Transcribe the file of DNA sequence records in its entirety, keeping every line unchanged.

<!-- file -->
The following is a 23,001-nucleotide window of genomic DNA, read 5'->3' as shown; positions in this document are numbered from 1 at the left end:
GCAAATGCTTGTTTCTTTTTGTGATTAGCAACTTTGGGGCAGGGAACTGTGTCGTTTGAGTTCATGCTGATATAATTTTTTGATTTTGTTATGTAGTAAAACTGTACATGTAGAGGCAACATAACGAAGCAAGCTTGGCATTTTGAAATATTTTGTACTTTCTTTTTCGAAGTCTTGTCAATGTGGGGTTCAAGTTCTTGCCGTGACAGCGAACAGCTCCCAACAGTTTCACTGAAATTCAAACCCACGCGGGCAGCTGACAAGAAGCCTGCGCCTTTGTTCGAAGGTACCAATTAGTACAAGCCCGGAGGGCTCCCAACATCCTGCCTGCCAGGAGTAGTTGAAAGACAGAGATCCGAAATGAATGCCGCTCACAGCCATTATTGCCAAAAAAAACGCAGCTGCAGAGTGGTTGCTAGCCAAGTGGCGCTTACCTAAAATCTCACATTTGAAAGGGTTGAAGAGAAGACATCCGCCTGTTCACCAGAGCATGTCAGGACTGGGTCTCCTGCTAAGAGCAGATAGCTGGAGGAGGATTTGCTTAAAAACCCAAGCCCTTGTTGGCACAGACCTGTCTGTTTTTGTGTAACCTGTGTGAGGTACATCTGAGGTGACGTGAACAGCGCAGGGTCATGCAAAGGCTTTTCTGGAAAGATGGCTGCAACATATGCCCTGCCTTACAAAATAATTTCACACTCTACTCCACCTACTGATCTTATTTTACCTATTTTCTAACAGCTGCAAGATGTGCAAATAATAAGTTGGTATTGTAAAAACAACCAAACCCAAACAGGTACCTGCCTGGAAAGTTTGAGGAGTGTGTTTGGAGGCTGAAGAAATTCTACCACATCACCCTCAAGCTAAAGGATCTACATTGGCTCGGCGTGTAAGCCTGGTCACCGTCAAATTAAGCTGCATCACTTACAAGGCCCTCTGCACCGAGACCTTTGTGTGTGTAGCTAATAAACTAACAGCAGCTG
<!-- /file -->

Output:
The following is a 23,001-nucleotide window of genomic DNA, read 5'->3' as shown; positions in this document are numbered from 1 at the left end:
GCAAATGCTTGTTTCTTTTTGTGATTAGCAACTTTGGGGCAGGGAACTGTGTCGTTTGAGTTCATGCTGATATAATTTTTTGATTTTGTTATGTAGTAAAACTGTACATGTAGAGGCAACATAACGAAGCAAGCTTGGCATTTTGAAATATTTTGTACTTTCTTTTTCGAAGTCTTGTCAATGTGGGGTTCAAGTTCTTGCCGTGACAGCGAACAGCTCCCAACAGTTTCACTGAAATTCAAACCCACGCGGGCAGCTGACAAGAAGCCTGCGCCTTTGTTCGAAGGTACCAATTAGTACAAGCCCGGAGGGCTCCCAACATCCTGCCTGCCAGGAGTAGTTGAAAGACAGAGATCCGAAATGAATGCCGCTCACAGCCATTATTGCCAAAAAAAACGCAGCTGCAGAGTGGTTGCTAGCCAAGTGGCGCTTACCTAAAATCTCACATTTGAAAGGGTTGAAGAGAAGACATCCGCCTGTTCACCAGAGCATGTCAGGACTGGGTCTCCTGCTAAGAGCAGATAGCTGGAGGAGGATTTGCTTAAAAACCCAAGCCCTTGTTGGCACAGACCTGTCTGTTTTTGTGTAACCTGTGTGAGGTACATCTGAGGTGACGTGAACAGCGCAGGGTCATGCAAAGGCTTTTCTGGAAAGATGGCTGCAACATATGCCCTGCCTTACAAAATAATTTCACACTCTACTCCACCTACTGATCTTATTTTACCTATTTTCTAACAGCTGCAAGATGTGCAAATAATAAGTTGGTATTGTAAAAACAACCAAACCCAAACAGGTACCTGCCTGGAAAGTTTGAGGAGTGTGTTTGGAGGCTGAAGAAATTCTACCACATCACCCTCAAGCTAAAGGATCTACATTGGCTCGGCGTGTAAGCCTGGTCACCGTCAAATTAAGCTGCATCACTTACAAGGCCCTCTGCACCGAGACCTTTGTGTGTGTAGCTAATAAACTAACAGCAGCTG